Wednesday, August 1, 2012

The Burnett Effect

Back here at Bucco Central ... At the start of this baseball season, I was adamant that a winning season -- not a 81-81 finish -- but an actual winning season would constitute success for your Pittsburgh Pirates. Anything less than 82 wins would be a failure.

The Pirates have, so far, exceeded expectations and, in fact, for the Pirates to finish 82-80, they would have to finish the last 59 games of the season at 23-36. So that would actually suck, right?

But the Pirates are not going to go into a 23-36 slump. They are going to remain relevant. They will not go into that good night because Allan James Burnett will not permit it.

Last night, with the Pirates reeling and keeling after two bad losses to two really bad teams, Burnett did exactly what he said he would do -- stop the bleeding. Early in the day, I was running some errands and I was thinking about the Pirates and Burnett, which made me think, "Okay, AJ, you asked for it. Can you do it?"

Yes, yes and another resounding yes. At a crossroads for the Pirates, the kind of game they stumbled through last year, Burnett took the ball and took over, tossing a one-hit gem, shutting out the Cubs and shutting up (at least for one night), the pesky voices of doubt.

When the Pirates signed Burnett in the off-season, I was among the many who wasn't at all convinced he'd be an impact player. Oh, I didn't think he'd turn out as badly as some roster moves, but I thought this was another moment of great sound and fury signifying, well, nothing. I was lukewarm, largely because the Pirates don't exactly have a stellar track record when trading for older players. Beyond which, Burnett never impressed me that much during his stint with the Yankees. The likes of Robinson Cano, A-Rod, Curtis Granderson and Mark Texiera can get you 5 runs a night, so a bloated ERA of 4.79 (over three seasons with the Yanks) is fine, but in Pittsburgh that would spell disaster.

Let me take this moment to formally eat my hat. I don't that I've ever been as wrong about a player as I was about Burnett. Not only has he brought his ERA down (a run and a half to 3.29), he manages to gut out games when he doesn't have his best stuff. Andrew McCutchen is the best player on this team and he may be the best player in the National League, but Burnett has become the emotional leader. When Burnett starts, the Pirates win. And I don't think that's a coincidence.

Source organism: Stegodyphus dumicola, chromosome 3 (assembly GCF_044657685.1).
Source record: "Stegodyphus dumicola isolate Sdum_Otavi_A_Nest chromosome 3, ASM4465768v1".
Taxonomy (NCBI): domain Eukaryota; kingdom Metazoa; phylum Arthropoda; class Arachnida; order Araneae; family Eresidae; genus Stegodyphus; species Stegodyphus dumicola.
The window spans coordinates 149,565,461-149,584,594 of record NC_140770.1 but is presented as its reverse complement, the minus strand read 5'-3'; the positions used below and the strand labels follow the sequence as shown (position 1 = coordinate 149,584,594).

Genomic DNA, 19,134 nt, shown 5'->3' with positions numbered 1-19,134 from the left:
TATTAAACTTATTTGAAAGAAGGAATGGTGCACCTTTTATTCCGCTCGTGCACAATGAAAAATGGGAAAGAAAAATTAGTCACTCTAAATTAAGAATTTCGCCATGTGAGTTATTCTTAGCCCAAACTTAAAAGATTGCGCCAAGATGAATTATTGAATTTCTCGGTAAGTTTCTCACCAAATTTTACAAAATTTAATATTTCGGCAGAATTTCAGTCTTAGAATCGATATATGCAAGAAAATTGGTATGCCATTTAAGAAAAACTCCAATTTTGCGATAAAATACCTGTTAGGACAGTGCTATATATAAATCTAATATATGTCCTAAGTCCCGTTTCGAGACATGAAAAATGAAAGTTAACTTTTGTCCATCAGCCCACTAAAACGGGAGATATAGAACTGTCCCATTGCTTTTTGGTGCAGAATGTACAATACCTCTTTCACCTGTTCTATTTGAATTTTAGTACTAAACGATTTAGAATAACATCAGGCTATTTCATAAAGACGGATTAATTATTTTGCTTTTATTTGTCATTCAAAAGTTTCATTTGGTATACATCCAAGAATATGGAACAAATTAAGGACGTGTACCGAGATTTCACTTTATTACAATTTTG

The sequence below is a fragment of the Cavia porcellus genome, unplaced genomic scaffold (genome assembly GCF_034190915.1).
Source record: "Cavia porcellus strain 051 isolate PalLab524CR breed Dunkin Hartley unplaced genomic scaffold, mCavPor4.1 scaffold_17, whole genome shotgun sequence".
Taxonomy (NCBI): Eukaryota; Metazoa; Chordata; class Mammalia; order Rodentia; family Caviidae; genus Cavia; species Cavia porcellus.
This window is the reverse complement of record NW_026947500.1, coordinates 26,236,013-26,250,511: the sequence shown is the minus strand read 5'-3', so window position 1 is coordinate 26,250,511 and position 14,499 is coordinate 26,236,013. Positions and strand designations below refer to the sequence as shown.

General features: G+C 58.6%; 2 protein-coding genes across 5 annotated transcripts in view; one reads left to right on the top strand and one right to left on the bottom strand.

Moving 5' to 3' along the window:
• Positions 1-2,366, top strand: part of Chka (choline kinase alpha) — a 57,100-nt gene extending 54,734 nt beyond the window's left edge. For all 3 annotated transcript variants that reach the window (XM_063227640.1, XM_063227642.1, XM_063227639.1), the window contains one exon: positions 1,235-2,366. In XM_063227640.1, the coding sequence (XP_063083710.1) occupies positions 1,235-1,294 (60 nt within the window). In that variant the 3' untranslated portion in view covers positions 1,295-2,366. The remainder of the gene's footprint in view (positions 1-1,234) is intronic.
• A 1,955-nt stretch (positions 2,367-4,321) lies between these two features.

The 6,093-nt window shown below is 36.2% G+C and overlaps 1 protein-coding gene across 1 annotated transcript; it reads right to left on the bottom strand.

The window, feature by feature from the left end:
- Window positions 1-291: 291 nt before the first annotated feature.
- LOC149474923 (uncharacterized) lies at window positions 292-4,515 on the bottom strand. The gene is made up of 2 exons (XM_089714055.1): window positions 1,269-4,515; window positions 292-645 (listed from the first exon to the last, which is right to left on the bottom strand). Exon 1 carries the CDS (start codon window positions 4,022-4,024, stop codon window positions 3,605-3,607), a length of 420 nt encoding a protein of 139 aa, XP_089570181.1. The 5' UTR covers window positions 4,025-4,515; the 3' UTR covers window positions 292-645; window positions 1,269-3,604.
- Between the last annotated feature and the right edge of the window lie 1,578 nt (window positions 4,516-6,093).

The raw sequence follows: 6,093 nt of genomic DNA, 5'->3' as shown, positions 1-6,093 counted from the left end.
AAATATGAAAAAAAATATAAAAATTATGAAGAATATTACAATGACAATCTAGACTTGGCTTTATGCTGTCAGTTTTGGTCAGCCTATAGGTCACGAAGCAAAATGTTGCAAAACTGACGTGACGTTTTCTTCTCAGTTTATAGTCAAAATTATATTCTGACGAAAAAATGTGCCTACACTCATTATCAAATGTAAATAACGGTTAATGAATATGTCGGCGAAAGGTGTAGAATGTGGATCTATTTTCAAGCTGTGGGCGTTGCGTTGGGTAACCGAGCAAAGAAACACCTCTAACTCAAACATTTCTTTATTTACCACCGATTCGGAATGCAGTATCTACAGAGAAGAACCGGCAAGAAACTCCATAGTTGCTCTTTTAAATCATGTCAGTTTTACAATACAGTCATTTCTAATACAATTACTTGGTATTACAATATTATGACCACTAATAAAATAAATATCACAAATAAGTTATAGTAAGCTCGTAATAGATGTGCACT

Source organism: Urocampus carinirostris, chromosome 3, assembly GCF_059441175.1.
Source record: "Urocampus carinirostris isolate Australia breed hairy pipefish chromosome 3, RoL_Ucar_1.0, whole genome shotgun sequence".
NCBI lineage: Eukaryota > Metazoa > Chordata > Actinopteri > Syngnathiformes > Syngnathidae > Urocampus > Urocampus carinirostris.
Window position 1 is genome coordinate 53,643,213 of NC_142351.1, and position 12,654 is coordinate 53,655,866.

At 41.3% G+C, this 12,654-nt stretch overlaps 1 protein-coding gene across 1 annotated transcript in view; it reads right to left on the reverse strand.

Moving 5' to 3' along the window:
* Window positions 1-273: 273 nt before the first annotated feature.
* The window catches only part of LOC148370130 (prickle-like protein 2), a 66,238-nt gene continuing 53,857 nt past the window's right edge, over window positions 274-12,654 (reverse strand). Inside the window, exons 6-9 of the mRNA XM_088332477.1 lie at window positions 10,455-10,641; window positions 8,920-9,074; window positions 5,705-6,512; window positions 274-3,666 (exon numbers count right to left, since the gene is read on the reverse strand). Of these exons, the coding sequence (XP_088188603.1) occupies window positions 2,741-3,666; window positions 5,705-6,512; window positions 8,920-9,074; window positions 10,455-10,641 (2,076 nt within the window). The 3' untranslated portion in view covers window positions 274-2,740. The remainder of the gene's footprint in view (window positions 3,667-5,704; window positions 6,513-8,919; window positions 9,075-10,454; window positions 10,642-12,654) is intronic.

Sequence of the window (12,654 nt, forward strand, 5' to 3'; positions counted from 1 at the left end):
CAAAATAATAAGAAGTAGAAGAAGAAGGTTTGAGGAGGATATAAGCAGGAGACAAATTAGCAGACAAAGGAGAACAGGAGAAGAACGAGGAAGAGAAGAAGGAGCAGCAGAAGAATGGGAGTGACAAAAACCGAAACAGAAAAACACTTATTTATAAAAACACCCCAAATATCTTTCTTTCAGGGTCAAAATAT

Joanie loves Chachi. Ricky loves Lucy. Diane loves Sam. And they say that everybody loves Raymond, but honestly, everybody in the 4-1-2 loves A.J. Burnett. And the feeling is apparently mutual. On July 9th, Dejan Kovacevic of the Trib quoted Burnett as saying: "I don't know what got into me, ... I looked around ... the fans cheering for me, for us ... they brought it out. I'm proud to take the mound for the Pittsburgh Pirates. I'm proud, man. I'm proud to pitch for these players, these fans. I could ...I'm not really going to do a good job of putting this into words. I'm just happy to be a Pittsburgh Pirate."

The whole city just gone all Sally Field over the guy -- He likes us! He really likes us!  (And I'm not making fun of Sally, mind you. She may have started her career as Gidget, but that broad's got two Oscars in her china closet.) As Burnett continues to prove his worth, it's up to the rest of the rotation to start doing some heavy lifting.

Meanwhile, at (or near) the trade deadline, Pirates GM Neal Huntington made a bunch of moves, none of them a big Busby Berkley kinda of move, but I like what the moves say when taken as a whole. First, Huntington got left-handed starter Wandy Rodriquez from the Astros (for AAA pitcher Rudy Owens and a couple of other guys). Rodriquez is not the ace of any staff at this point in his career (except maybe Houston's), but he makes the Pirates rotation stronger and also more diverse. It's nice having a second lefty in the line-up.

Then Huntington pulled the trigger on two bats. Here's hoping that a change of scenery will be good for both Travis Snider (acquired from the Blue Jays in exchange for Brad Lincoln) and Gabby Sanchez (acquired from the Marlins in exchange for Gorkys Hernandez and a future pick.) Lastly, Huntington shipped off Casey McGehee to the Yankees for reliever Chad Qualls, which moves seems to me to be designed to simply dump the disappointing MeGehee and pick up an arm to take Lincoln's place in the bullpen.

Did you think that the Pirates were going to pick up Hunter Pence? Or Ryan Dempster? My friends, it's just not going to happen. Huntington has a plan and the plan is to win this year, but it's also a long-term plan. His plan may not work. That's a risk you take. But he does have a plan and I'm as surprised as anybody to find myself thinking this, but I admire his commitment to it.

Bucco ticker:  31 wins needed for playoffs (I think ...)

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